Looking for a sweet way to celebrate Bastille Day? Try macarons.. No, not macaroons — the dense almond or coconut cookies seen around Passover. French macarons —
The colorful, delicately crunchy and slightly chewy cookies held together by creamy granache — are arguably one of France’s greatest contributions to the culinary world.
A little history
The almond cookie part of macarons made its first appearance at Catherine de Medici’s wedding to Henry II in 1533, but its popularity didn’t catch on until the French revolution. At the turn of the 20th century, the Parisienne baker Laduree started putting granache between two almond cookies. Voila! The modern macaron was born.
MToday, macarons are now showing up everywhere, from online shops like MadMac.com to Starbucks. There’s even a Macaron Museum in Montmorillon, France.
“I love the texture of the shell, the crisp, thin outer ‘crust’, the just-a-tad chewy innards and the slight roughness of the craggy little foot that forms on the bottom of a perfect macaron,” said Dorie Greenspan, author of Chocolate Desserts by Pierre Herme and the forthcoming My French Table.
Greenspan ought to know. After all, her painstakingly detailed recipe of Pierre Herme’s chocolate macaron is considered the gold standard of macaron recipes and made macarons possible for home cooks.
The perfect macaron
Aside from the delicate eggshell like sheen in the crust, Ms. Greenspan said she looks for beautifully made macarons with great flavor combinations. “Macarons by their very nature are sweet, so the skill is in finding the perfect flavor combinations that can contrast with the sweetness or use it to its advantage,” said Greenspan, who has a special affinity for the chocolate variety.
MACARONS IN NEW YORK
Most macaron recipes span several cookbook pages, so thankfully in New York, there is City has no shortage of ready-made, great macarons. So celebrate liberty, equality and fraternity in high style and give a toast to France.
Kee's Chocolates SoHo
80 Thompson St., 212-334-3284
One of New York’s premier chocolatiers makes handcrafted macarons. Box of 8 ($22.40); bag of mini macarons ($4).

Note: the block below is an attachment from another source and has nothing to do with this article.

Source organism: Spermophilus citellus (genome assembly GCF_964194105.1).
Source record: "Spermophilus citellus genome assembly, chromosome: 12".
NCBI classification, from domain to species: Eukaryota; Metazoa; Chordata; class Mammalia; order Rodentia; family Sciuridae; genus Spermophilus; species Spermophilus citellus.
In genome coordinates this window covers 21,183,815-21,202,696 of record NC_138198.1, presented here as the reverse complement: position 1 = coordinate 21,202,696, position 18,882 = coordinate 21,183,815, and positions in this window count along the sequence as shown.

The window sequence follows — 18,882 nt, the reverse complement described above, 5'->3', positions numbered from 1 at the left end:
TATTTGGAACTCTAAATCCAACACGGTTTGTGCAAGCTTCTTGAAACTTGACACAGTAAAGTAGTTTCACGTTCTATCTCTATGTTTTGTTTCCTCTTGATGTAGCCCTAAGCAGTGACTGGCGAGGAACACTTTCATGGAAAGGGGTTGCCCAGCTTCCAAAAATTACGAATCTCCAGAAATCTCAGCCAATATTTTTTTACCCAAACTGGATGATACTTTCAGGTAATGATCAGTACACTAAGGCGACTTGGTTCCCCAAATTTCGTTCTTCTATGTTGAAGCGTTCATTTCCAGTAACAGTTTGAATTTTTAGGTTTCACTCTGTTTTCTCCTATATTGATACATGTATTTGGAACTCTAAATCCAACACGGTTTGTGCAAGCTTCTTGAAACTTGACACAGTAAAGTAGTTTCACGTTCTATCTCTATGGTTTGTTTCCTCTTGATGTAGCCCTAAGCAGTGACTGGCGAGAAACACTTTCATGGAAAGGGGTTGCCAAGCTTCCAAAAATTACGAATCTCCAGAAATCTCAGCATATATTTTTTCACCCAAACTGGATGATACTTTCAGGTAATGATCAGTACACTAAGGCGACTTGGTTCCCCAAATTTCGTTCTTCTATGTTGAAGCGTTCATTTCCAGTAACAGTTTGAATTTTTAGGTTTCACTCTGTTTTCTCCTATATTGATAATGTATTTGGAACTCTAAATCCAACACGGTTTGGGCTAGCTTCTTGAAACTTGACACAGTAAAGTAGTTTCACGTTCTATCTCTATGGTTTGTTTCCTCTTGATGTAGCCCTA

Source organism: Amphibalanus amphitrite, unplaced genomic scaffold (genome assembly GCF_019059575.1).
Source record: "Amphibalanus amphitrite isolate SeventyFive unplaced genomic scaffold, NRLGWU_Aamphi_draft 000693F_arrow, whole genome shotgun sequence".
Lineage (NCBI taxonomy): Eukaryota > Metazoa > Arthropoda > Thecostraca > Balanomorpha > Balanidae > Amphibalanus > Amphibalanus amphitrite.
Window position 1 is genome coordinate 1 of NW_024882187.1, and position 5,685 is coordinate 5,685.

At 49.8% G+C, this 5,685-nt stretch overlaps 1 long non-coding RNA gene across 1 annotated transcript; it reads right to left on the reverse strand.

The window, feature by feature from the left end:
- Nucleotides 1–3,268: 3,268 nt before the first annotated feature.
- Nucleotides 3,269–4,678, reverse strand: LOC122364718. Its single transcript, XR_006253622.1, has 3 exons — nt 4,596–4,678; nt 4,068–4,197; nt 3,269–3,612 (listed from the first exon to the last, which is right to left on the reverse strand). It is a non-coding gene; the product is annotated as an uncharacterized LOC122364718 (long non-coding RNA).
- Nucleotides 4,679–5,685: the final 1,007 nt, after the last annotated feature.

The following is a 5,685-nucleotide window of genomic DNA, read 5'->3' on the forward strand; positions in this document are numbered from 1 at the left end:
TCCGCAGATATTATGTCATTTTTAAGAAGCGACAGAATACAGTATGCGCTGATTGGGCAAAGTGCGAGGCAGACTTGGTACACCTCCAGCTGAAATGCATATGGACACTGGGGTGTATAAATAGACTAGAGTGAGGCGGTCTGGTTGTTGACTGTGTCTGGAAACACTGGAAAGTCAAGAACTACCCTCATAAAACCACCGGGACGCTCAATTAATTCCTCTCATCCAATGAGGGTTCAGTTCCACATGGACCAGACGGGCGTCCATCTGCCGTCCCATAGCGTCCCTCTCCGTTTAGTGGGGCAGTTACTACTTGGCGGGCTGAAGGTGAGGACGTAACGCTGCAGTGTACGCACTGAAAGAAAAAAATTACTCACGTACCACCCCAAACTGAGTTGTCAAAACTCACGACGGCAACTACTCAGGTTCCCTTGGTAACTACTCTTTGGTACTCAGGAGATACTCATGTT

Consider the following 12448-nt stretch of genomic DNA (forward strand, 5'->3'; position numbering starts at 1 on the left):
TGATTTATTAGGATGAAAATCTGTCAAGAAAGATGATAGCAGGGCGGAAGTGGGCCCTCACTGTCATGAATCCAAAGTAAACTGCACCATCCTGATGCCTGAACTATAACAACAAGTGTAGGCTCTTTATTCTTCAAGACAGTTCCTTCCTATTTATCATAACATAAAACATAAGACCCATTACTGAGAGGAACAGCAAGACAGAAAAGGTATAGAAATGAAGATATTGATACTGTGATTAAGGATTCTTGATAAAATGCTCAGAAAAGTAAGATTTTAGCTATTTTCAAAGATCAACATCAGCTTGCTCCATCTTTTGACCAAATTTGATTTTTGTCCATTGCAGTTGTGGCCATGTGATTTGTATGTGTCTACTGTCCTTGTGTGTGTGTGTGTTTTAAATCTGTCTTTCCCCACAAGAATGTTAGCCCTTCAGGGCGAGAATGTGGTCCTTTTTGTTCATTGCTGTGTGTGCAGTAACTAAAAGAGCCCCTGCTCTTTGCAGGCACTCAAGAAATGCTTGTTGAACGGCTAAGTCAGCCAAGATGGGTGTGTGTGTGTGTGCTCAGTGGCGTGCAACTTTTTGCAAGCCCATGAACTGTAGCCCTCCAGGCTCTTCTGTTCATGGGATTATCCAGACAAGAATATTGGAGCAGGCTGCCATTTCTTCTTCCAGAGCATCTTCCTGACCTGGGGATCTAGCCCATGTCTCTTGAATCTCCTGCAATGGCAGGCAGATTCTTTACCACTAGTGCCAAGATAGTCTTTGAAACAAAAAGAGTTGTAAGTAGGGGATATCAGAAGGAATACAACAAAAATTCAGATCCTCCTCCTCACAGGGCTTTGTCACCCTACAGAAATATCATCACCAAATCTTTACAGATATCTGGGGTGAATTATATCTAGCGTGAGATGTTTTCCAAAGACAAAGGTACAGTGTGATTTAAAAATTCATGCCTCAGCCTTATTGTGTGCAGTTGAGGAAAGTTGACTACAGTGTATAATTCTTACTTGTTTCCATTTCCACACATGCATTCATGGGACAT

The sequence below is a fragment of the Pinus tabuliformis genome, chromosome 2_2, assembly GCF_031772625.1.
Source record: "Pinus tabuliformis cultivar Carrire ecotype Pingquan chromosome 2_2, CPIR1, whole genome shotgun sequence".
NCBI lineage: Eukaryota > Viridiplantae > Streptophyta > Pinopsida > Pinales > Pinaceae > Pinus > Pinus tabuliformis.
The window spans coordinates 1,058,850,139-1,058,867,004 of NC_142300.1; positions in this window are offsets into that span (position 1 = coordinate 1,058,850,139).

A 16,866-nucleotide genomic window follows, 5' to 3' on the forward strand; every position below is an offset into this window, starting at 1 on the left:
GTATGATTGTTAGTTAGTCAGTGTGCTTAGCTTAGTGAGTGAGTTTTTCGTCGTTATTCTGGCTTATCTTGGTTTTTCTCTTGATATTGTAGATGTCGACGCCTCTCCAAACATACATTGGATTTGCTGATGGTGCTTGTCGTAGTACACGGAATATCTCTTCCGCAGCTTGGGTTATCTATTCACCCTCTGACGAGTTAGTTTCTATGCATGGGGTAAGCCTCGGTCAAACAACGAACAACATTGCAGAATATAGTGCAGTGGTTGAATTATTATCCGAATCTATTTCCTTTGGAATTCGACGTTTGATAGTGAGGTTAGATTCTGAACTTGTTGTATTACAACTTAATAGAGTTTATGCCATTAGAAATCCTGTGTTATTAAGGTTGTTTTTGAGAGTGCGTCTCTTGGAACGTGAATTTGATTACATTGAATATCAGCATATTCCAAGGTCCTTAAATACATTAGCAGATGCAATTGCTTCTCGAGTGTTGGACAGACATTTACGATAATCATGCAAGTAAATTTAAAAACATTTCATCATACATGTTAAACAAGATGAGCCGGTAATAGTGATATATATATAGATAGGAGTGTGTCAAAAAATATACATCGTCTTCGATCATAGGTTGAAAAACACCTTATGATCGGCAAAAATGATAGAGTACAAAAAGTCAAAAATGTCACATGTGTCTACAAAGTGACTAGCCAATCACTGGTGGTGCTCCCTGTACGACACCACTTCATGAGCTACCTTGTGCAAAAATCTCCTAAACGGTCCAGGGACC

We recommend: The Rosewater Lychee Macaron — it's the closest to Pierre Herme’s
macaron in Paris
La Maison Du Chocolat
30 Rockefeller Plaza., 212-265-9404,
1018 Madison Ave., 212-744-7117
63 Wall St., 212-952-1123
An all-time favorite among NYC gourmands, LMDC’s macarons come in 2 sizes: $2.50 each for the small macaron and $5 for the large macaron. A box of 6 is $15; a box of 12 is $30.
We recommend: What else? The chocolate macaron, of course. 6pc box $15
10 Columbus Circle, 212-823-9364
The macarons from Sebastian Rouxel, executive pastry chef of the Thomas Keller Restaurant Group, also come in two sizes: $12 for a package of 6 minis or $2.75 each for the regular ones. Current seasonal flavors include pistachio, lemon and strawberry.
We recommend: Lemon
Dessert Club Chikalicious
204 E. 10th St., 212-475-0929
The macarons here aren’t as colorful as other places in the city but they are just as delicious! $1.95 each.
We recommend: Rose
La Maison du Macaron
132 W. 23rd St., 212-243-2757
Formerly known as Madeleine Patisserie, this French-style bakery (whose name means house of macarons) carries an average of 15 flavors of macarons, sold individually for $2.50 each.
We recommend: Salted caramel
442 9th St., Brooklyn, 718-797-5026
One of Dorie Greennspan’s favorite spots for macarons, this DUMBO bakery sells macarons individually for $1.25 each.
We recommend: Coffee
Can’t get to a store? Order macarons online from Florian Bellanger, the Paris-trained former chef of Fouchon’s in NYC. $18 for a tray of 12.
We recommend: The Tea Box, a sampler box of 12 tea-flavored macarons